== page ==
We chat with uber cool chef Jowett Yu from Sydney restaurant Mr Wong's about the evolving food scene in Australia and what's next.
Mr Wong’s has been a hit, why do you think Sydney was taken with it, and remains committed?
I think Australians are pretty familiar with Cantonese food. There are Chinese restaurants everywhere – even in country towns. Mr Wong serves refined classics but in a room with amazing décor. Most Chinese restaurants are pretty shabby looking. They have cheesy paintings covered in plastic or the place decked out in red and decorative gold dragons.
What is the one ingredient that has been a constant and your career? The one that you couldn't do without?
I hadn’t always cooked asian food professionally up until Ms Gs and Mr Wong. But I always made sure I have rice and made rice for staff meal. Rice is a foundation of asian cooking and it complements other dishes.
What is your favourite dish on the menu at Mr. Wong?
I had a salt and pepper mud crab for the first time at Mr Wong and it was pretty delicious.
What is the high point of your career?
When Ms G’s got a hat in the good food guide 2013 and a week prior Mr Wong got a pretty good score in a review by good living. I lost a lot of sleep and worked a lot to build these two restaurants and it’s nice to get some recognition. But now there’s tremendous pressure keeping up with people’s expectations.
What do you think of the celebrity chef/food reality TV show phenomenon? Is it a good thing? Is it warping the actual work of a chef?
I was really inspired watching Jamie Oliver and Iron Chef Japan before I became a chef; they are, in some aspects, the reason I got into cooking. Jamie Oliver made cooking look fun and easy, whereas the Iron Chefs were incredible craftsmen with profound artistic flair. I think food shows have a positive aspect as it gives people insight into the industry but also gives people opportunity to want to cook at home. It puts the industry in the limelight and that can’t be a bad thing.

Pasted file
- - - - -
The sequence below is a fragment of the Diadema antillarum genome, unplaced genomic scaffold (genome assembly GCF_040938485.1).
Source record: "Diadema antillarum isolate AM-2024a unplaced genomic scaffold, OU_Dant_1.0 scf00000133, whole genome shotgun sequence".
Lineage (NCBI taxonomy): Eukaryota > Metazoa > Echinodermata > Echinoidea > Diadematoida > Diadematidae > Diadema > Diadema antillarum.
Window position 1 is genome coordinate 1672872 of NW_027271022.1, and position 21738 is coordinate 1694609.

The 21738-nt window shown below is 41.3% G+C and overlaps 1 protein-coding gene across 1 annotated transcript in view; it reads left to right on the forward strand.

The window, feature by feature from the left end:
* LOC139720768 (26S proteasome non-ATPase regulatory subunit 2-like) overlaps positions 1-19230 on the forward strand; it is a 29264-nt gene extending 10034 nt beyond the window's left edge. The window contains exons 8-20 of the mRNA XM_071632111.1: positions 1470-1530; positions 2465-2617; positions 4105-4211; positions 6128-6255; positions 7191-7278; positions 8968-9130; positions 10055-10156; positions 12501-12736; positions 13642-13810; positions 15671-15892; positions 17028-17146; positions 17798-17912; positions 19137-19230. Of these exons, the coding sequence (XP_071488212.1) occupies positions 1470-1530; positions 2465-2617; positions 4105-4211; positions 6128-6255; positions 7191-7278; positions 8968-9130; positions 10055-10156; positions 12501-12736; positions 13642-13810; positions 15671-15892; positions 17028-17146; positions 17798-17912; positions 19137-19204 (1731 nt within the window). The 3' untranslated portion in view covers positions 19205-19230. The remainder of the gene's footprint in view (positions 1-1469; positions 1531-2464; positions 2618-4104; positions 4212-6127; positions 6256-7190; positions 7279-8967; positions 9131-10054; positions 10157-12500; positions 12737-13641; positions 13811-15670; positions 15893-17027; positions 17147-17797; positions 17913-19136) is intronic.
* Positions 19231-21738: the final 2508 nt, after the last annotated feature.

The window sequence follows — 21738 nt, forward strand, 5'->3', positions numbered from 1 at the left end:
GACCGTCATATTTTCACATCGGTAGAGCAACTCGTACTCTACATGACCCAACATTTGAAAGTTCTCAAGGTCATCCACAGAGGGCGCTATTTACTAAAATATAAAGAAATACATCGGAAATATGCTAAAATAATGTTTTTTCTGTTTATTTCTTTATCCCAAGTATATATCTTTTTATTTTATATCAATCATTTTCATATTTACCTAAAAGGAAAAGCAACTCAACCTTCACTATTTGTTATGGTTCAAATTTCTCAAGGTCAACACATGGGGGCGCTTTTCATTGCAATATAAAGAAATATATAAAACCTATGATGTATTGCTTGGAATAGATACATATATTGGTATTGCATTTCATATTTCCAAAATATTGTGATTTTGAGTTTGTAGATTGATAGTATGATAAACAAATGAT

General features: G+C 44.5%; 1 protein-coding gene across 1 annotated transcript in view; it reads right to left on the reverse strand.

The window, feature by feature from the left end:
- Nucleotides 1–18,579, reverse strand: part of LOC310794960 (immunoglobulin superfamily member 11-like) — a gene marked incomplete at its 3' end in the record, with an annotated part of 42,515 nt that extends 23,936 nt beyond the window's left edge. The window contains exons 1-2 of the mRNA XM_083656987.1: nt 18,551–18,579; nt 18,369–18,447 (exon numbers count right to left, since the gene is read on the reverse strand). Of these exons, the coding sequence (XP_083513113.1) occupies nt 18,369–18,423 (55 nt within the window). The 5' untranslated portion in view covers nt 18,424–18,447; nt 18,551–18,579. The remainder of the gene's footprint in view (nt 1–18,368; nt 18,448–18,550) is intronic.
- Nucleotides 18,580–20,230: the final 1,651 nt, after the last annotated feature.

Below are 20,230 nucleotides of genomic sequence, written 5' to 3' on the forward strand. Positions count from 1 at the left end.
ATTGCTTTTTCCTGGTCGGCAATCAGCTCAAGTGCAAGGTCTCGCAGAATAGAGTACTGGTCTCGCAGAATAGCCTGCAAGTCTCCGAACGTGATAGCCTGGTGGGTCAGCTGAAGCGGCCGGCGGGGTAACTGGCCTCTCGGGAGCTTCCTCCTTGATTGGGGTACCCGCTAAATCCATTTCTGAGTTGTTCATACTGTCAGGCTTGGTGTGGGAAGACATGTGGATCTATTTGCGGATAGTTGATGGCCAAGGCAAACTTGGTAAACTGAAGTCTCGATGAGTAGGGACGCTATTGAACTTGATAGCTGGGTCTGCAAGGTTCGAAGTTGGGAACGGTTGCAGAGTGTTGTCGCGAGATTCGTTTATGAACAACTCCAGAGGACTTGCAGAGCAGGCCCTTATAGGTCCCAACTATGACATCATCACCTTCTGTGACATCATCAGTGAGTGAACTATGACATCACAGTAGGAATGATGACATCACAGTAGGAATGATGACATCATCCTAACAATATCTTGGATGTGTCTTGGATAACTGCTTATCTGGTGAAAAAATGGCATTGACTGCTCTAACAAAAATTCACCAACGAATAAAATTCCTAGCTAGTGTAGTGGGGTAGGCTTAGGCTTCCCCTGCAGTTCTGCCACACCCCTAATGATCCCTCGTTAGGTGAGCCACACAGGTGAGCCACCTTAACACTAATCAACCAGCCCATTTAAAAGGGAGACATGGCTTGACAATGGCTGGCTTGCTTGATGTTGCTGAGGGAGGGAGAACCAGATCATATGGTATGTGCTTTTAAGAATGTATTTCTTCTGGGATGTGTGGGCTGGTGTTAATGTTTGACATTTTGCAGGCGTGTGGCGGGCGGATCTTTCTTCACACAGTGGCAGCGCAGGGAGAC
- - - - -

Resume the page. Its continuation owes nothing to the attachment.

Favourite country to visit purely for eating?
Taiwan. Its where I was born; its where I grew up; its where my earliest eating memories were formed. And it's hard to get good Taiwanese food in Australia.
How do you think Sydney, and Australia’s, restaurant and food scene is evolving? Are food trucks really the future? Is fine dining over? Will we ever get tired of sliders? What’s next?
It appears a few fine dining chefs are opening mid-range outlets. This way they are able to reach a broader demographic and with rising costs people are cutting down on recreational spending – that includes eating really expensive dinners.
I think there’s a renewed interest in using native Australian produce with restaurants like Billy Kwong and Momofuku Seiobo creating new direction for Australian cuisine using bushtucker produce. The trickle down effect might see other chefs going towards this direction.
Fine dining is never over, I think they always will exert tremendous influence in the way we eat. But it’s hard to stay on top of the game forever, there’s a lot of pressure in a necessary evolution of style to keep the dining audience excited.
Sliders and tacos are here for a while, but like wraps of 1990s, they’ll probably go out of fashion. We’re also beginning to see more steamed bun variation dishes. Who knows, maybe Banh Mi inspired sandwiches will be the next craze.
On food trends, what do you think will be the next 'hot' cuisine/style of cooking?
I’ve noticed a lot of kitchens installing woodfire grills and chefs experimenting with grilling using different types of wood. Also I’ve been seeing an influx of latin-American themed restaurants so that might be where we are headed.
What will Mr Wong be doing to celebrate Chinese New year?
We will be offering a Chinese new years banquet menu with items like suckling pig and Yee Sang, which is a dish that gets everyone in the table involved tossing the sashimi salad collectively with their chop sticks.
Can you tell me a little about what you're doing for March into Merivale?
We will be also doing a GQ Mgazine/Vogue Magazine dinner with a Mandarin inspired Menu which will be revealed closer to the date, so stay tuned.
Find out more about March into Merivale here